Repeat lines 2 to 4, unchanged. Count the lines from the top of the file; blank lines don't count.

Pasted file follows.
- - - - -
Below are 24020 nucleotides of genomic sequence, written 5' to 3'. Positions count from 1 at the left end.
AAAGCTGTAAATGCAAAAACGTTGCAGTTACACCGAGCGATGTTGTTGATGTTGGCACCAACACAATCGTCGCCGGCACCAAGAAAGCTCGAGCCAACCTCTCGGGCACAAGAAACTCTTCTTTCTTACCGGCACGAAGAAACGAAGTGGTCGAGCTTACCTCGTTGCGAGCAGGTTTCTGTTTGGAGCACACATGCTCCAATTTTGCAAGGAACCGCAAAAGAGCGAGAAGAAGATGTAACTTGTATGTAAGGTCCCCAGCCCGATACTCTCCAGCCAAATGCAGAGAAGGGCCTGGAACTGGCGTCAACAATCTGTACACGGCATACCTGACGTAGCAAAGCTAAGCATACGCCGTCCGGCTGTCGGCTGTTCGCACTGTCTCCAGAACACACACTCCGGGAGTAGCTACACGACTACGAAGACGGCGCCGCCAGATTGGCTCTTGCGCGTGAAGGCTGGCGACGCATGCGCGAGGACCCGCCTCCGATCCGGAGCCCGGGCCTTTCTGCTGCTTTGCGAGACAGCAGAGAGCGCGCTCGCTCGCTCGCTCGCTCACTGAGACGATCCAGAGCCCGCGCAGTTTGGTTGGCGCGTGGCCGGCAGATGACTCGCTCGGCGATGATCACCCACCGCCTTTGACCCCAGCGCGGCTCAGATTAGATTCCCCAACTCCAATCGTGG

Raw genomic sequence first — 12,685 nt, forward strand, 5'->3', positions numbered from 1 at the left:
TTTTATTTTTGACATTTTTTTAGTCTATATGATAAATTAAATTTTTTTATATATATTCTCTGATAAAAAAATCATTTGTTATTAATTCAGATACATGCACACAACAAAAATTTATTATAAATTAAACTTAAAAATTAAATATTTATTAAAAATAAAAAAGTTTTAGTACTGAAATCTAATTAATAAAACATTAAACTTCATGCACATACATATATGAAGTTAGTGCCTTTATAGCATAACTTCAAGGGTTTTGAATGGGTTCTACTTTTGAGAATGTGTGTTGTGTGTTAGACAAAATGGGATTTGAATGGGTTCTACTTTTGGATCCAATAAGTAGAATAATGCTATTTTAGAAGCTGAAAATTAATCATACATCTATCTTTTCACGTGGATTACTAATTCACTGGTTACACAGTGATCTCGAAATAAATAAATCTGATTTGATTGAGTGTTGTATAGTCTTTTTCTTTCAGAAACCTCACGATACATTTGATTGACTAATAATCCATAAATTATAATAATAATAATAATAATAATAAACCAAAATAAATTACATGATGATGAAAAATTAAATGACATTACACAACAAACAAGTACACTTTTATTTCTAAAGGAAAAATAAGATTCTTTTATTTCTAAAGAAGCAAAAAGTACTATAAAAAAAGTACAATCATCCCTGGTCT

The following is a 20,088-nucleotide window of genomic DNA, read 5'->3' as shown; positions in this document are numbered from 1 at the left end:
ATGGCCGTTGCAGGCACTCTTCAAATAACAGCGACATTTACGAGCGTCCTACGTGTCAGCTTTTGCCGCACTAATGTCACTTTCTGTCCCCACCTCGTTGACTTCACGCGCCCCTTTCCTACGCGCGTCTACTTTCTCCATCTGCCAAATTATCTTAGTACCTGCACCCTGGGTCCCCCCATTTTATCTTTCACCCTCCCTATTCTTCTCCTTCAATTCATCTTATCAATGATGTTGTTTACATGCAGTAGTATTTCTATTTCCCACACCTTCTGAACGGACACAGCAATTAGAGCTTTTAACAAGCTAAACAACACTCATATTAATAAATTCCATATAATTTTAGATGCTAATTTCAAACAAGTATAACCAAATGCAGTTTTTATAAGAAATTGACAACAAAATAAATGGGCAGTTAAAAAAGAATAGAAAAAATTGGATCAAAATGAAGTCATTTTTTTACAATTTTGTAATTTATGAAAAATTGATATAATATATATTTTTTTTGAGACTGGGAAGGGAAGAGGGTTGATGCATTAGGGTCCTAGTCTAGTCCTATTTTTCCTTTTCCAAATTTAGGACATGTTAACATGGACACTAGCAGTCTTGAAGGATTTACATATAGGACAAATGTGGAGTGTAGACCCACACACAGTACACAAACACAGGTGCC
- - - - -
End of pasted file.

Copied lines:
AAAGCTGTAAATGCAAAAACGTTGCAGTTACACCGAGCGATGTTGTTGATGTTGGCACCAACACAATCGTCGCCGGCACCAAGAAAGCTCGAGCCAACCTCTCGGGCACAAGAAACTCTTCTTTCTTACCGGCACGAAGAAACGAAGTGGTCGAGCTTACCTCGTTGCGAGCAGGTTTCTGTTTGGAGCACACATGCTCCAATTTTGCAAGGAACCGCAAAAGAGCGAGAAGAAGATGTAACTTGTATGTAAGGTCCCCAGCCCGATACTCTCCAGCCAAATGCAGAGAAGGGCCTGGAACTGGCGTCAACAATCTGTACACGGCATACCTGACGTAGCAAAGCTAAGCATACGCCGTCCGGCTGTCGGCTGTTCGCACTGTCTCCAGAACACACACTCCGGGAGTAGCTACACGACTACGAAGACGGCGCCGCCAGATTGGCTCTTGCGCGTGAAGGCTGGCGACGCATGCGCGAGGACCCGCCTCCGATCCGGAGCCCGGGCCTTTCTGCTGCTTTGCGAGACAGCAGAGAGCGCGCTCGCTCGCTCGCTCGCTCACTGAGACGATCCAGAGCCCGCGCAGTTTGGTTGGCGCGTGGCCGGCAGATGACTCGCTCGGCGATGATCACCCACCGCCTTTGACCCCAGCGCGGCTCAGATTAGATTCCCCAACTCCAATCGTGG

Raw genomic sequence first — 12,685 nt, forward strand, 5'->3', positions numbered from 1 at the left:
TTTTATTTTTGACATTTTTTTAGTCTATATGATAAATTAAATTTTTTTATATATATTCTCTGATAAAAAAATCATTTGTTATTAATTCAGATACATGCACACAACAAAAATTTATTATAAATTAAACTTAAAAATTAAATATTTATTAAAAATAAAAAAGTTTTAGTACTGAAATCTAATTAATAAAACATTAAACTTCATGCACATACATATATGAAGTTAGTGCCTTTATAGCATAACTTCAAGGGTTTTGAATGGGTTCTACTTTTGAGAATGTGTGTTGTGTGTTAGACAAAATGGGATTTGAATGGGTTCTACTTTTGGATCCAATAAGTAGAATAATGCTATTTTAGAAGCTGAAAATTAATCATACATCTATCTTTTCACGTGGATTACTAATTCACTGGTTACACAGTGATCTCGAAATAAATAAATCTGATTTGATTGAGTGTTGTATAGTCTTTTTCTTTCAGAAACCTCACGATACATTTGATTGACTAATAATCCATAAATTATAATAATAATAATAATAATAATAAACCAAAATAAATTACATGATGATGAAAAATTAAATGACATTACACAACAAACAAGTACACTTTTATTTCTAAAGGAAAAATAAGATTCTTTTATTTCTAAAGAAGCAAAAAGTACTATAAAAAAAGTACAATCATCCCTGGTCT